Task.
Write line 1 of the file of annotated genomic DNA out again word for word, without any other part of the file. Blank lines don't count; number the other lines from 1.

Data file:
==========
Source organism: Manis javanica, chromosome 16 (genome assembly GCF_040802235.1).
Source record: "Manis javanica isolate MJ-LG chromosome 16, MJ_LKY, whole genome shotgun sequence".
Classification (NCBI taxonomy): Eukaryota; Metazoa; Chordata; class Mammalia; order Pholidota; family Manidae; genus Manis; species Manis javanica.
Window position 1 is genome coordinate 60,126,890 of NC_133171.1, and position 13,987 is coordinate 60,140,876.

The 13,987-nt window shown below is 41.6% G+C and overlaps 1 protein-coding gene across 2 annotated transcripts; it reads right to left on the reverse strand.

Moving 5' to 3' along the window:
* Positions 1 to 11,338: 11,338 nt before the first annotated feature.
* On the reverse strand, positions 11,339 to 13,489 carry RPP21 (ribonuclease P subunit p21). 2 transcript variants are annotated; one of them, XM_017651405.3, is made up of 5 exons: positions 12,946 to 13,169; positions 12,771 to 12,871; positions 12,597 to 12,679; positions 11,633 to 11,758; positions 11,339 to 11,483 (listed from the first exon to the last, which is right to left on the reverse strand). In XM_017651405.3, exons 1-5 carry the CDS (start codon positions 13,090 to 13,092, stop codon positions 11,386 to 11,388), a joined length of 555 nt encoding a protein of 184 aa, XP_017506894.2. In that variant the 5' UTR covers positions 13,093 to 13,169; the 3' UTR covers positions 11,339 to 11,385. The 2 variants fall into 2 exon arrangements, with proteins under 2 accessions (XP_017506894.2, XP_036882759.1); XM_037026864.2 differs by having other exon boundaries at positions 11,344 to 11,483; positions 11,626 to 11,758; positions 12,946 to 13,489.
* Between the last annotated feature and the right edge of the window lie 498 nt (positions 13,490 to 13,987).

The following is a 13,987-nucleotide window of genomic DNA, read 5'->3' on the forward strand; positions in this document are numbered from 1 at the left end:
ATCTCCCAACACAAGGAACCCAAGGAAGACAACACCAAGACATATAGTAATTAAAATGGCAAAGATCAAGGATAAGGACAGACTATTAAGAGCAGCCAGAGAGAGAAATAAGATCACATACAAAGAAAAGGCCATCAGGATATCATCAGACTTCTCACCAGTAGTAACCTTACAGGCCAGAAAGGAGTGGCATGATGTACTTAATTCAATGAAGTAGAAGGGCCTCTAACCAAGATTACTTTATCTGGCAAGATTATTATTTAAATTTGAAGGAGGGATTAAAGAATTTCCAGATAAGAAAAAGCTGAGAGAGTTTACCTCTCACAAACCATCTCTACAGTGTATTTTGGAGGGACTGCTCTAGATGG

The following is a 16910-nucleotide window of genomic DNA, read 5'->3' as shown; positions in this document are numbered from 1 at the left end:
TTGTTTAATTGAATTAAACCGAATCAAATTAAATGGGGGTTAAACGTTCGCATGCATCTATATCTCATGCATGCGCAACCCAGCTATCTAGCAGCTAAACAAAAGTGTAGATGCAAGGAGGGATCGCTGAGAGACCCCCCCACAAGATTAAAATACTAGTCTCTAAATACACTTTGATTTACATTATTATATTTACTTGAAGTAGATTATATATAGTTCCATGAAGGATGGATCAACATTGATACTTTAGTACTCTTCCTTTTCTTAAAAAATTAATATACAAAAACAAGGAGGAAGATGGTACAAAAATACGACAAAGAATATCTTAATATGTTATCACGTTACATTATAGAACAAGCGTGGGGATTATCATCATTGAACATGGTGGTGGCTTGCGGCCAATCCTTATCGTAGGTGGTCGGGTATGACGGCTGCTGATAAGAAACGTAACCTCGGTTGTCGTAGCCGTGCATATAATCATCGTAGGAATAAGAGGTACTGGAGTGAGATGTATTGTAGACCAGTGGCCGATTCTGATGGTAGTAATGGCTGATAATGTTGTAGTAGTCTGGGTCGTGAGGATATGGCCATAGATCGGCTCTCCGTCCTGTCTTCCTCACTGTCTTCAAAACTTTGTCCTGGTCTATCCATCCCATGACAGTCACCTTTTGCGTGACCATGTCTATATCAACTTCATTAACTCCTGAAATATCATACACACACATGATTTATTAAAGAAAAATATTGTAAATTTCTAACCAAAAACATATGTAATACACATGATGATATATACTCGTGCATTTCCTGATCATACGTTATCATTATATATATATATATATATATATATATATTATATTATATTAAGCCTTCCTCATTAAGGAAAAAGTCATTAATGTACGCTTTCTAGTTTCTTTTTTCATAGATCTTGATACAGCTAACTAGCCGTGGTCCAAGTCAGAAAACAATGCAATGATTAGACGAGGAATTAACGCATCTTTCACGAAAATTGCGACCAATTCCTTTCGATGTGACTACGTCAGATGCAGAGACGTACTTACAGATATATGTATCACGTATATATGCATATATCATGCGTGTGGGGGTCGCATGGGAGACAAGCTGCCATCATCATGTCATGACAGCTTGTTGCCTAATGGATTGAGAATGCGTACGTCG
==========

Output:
Source organism: Manis javanica, chromosome 16 (genome assembly GCF_040802235.1).